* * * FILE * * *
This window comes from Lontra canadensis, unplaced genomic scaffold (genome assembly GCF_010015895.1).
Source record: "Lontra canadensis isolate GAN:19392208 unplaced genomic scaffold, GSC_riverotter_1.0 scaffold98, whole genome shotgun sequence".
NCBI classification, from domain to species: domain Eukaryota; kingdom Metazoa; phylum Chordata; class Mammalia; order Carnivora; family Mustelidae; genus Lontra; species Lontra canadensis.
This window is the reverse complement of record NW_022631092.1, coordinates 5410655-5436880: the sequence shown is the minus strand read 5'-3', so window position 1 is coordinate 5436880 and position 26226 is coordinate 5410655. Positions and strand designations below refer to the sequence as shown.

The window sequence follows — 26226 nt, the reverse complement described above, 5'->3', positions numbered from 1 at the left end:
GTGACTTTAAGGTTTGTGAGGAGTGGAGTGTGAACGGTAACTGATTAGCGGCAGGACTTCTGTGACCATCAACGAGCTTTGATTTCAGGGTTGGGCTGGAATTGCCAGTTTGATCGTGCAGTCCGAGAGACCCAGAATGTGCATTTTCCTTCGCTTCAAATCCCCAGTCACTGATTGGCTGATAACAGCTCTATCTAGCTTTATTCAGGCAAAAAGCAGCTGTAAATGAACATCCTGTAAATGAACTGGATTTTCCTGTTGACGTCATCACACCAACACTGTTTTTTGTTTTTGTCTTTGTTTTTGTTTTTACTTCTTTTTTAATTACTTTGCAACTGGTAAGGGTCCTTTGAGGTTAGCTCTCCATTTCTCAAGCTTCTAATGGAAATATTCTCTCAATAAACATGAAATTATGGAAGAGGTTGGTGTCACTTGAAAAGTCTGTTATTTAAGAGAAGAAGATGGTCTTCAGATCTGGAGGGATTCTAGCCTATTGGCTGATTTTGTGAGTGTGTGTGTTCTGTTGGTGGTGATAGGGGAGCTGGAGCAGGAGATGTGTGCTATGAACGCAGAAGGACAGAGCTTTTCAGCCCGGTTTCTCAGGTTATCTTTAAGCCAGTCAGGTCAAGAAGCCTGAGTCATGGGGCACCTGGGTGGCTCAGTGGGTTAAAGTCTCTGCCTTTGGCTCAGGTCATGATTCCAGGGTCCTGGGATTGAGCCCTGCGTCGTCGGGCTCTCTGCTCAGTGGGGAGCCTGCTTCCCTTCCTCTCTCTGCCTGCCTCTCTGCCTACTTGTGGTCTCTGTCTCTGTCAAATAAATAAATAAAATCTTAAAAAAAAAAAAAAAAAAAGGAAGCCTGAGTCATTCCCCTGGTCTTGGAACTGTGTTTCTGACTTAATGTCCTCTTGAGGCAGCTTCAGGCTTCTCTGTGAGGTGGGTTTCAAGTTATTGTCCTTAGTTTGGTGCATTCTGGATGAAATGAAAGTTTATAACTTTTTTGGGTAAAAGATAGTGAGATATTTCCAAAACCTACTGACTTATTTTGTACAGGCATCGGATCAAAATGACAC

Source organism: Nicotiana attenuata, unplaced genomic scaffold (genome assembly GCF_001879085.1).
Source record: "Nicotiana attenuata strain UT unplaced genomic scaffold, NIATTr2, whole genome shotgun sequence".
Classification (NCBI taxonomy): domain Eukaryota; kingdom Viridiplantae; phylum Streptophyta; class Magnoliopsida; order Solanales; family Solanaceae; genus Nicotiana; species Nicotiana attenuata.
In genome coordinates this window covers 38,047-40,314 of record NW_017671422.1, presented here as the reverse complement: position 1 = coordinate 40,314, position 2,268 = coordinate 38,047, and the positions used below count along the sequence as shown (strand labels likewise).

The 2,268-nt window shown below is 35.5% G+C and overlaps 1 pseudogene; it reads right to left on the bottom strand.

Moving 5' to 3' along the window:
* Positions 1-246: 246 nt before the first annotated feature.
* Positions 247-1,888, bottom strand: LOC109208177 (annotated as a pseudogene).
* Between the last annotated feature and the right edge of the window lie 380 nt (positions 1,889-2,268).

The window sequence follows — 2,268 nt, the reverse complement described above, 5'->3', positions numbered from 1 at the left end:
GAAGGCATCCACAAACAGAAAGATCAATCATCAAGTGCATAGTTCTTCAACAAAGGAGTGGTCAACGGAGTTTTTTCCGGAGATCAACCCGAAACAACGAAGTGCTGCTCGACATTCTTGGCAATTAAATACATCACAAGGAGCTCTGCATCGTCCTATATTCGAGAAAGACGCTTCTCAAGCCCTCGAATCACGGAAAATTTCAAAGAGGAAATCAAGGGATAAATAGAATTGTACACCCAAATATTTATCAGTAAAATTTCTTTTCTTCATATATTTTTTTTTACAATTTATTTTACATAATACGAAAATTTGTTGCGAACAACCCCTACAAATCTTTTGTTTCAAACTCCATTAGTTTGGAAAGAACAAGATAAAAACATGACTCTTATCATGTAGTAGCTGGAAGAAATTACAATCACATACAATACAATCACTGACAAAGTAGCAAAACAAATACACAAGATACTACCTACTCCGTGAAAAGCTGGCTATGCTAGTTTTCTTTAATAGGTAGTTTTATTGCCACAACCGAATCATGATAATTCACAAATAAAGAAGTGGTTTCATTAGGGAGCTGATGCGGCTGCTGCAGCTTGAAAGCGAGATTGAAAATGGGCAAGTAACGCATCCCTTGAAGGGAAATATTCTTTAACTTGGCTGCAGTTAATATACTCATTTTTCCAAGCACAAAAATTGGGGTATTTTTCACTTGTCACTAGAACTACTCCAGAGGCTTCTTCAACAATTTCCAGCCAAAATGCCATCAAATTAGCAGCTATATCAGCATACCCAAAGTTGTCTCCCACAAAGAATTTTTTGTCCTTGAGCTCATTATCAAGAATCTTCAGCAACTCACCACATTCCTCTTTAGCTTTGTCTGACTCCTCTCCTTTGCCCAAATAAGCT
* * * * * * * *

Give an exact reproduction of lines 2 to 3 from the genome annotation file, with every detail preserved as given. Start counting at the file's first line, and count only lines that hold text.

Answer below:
Source record: "Lontra canadensis isolate GAN:19392208 unplaced genomic scaffold, GSC_riverotter_1.0 scaffold98, whole genome shotgun sequence".
NCBI classification, from domain to species: domain Eukaryota; kingdom Metazoa; phylum Chordata; class Mammalia; order Carnivora; family Mustelidae; genus Lontra; species Lontra canadensis.